Most of the rooms were evidently used for storage of anthropological items, collected from decades to more than a century ago. You had the sense of a museum of the second order, in which were stored not so much materials that might be of interest as materials that had once been of interest. You could feel the presence of nineteenth-century museum directors engaged in their frock coats….

Brocas’s Brain by Carl Sagan

slide9

In another passage from A Brief History of Time, Hawking uses mainly the second person, but in one sentence he switches to the first with we and our:

Any physical theory is always provisional, in the sense that it is only a hypothesis: you can never prove it. No matter how many times the results of experiments agree with some theory, you can never be sure that the next time the result will not contradict the theory. On the other hand, you can disprove a theory by finding even a single observation that disagrees with the predictions of the theory….Each time new experiments are observed to agree with the predictions the theory survives, and our confidence it is increased; but if ever a new observation is found to disagree, we have to abandon or modify the theory. At least that is what is supposed to happen, but you can always question the competence of the person who carried out the observation.

revise the following passage to reflect today s concerns about sexism in language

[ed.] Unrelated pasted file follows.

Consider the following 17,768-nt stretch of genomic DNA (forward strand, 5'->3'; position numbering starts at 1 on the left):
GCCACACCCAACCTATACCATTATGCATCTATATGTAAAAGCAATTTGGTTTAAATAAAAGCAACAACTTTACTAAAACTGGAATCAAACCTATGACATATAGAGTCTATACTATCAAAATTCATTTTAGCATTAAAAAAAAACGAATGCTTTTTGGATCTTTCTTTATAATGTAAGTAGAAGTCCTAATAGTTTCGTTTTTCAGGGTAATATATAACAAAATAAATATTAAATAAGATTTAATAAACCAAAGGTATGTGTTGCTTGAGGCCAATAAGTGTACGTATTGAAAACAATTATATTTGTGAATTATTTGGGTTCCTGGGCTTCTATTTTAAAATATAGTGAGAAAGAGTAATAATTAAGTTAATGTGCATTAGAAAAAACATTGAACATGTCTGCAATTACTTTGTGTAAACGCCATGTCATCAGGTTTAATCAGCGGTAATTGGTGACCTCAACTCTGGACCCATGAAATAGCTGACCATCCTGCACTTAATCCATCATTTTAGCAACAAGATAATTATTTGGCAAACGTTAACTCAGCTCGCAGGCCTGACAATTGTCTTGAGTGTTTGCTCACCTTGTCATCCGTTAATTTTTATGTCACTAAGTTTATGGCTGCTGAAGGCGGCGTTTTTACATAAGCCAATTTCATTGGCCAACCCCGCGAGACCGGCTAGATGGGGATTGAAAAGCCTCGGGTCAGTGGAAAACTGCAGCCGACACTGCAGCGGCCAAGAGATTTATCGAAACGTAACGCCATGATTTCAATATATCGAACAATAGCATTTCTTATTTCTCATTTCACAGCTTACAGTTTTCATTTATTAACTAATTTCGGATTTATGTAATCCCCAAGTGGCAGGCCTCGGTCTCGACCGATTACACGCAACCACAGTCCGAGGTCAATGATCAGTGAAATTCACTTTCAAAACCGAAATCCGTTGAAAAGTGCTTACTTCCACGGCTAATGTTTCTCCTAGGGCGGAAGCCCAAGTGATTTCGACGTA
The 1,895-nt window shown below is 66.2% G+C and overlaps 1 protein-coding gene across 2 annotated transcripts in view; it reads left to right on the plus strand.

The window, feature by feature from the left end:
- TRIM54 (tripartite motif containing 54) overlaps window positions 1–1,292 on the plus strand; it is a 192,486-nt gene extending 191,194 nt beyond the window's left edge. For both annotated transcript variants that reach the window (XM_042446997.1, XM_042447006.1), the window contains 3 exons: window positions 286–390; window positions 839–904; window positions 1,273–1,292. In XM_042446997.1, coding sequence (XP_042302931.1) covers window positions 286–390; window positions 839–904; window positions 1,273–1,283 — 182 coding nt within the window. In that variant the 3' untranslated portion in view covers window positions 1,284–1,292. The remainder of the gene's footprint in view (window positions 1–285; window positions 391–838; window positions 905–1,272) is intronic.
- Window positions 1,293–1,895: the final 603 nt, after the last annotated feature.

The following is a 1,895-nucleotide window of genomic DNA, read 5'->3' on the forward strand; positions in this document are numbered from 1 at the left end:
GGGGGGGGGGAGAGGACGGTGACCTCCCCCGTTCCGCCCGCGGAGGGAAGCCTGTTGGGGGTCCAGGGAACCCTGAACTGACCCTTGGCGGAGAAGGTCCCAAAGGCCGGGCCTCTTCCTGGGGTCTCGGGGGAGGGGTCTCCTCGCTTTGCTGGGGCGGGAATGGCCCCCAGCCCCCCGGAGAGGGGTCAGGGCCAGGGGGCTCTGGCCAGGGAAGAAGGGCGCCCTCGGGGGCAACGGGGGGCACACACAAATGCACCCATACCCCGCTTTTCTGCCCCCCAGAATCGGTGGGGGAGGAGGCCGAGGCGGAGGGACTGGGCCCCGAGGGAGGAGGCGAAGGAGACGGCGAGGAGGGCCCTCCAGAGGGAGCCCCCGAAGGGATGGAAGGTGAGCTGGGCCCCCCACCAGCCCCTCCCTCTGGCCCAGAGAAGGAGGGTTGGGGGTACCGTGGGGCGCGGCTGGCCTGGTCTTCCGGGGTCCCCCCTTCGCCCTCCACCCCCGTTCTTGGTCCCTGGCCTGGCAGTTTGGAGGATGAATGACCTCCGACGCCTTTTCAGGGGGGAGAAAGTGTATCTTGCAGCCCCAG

Revise the following passage to reflect today’s concerns about sexism in language.

Of all born creatures, man is the only one that cannot live by bread alone. He lives as much by symbols as by sense report, in a realm compounded of tangible things and virtual images, of actual events and ominous portents, always between fact and fiction. For he sees not only actualities, but meanings. He has, indeed, all the impulses and interests of animal nature; he eats, sleeps, mates, seeks comfort and safety, flees pain, falls sick and dies, just as cats and bears and fishes and butterflies do. But he has something more in his repertoire, too—he has laws and religions, theories and dogmas, because he lives not only through sense but through symbols. That is the special asset of his mind, which makes him the master of earth and all its progeny.

Susanne K. Langer, “The Prince of Creation,” Fortune (January 1944)

choosing verbs
Choosing Verbs
  • Poets are careful to budget their words.
  • Poets budget their words carefully.
  • The precise verb isn’t always available when you need it.
  • The precise verb doesn’t always come to mind when you need it.
  • As a writer, you must be aware of your own inappropriate words.
  • As a writer, you must learn to spot your own inappropriate words.
slide12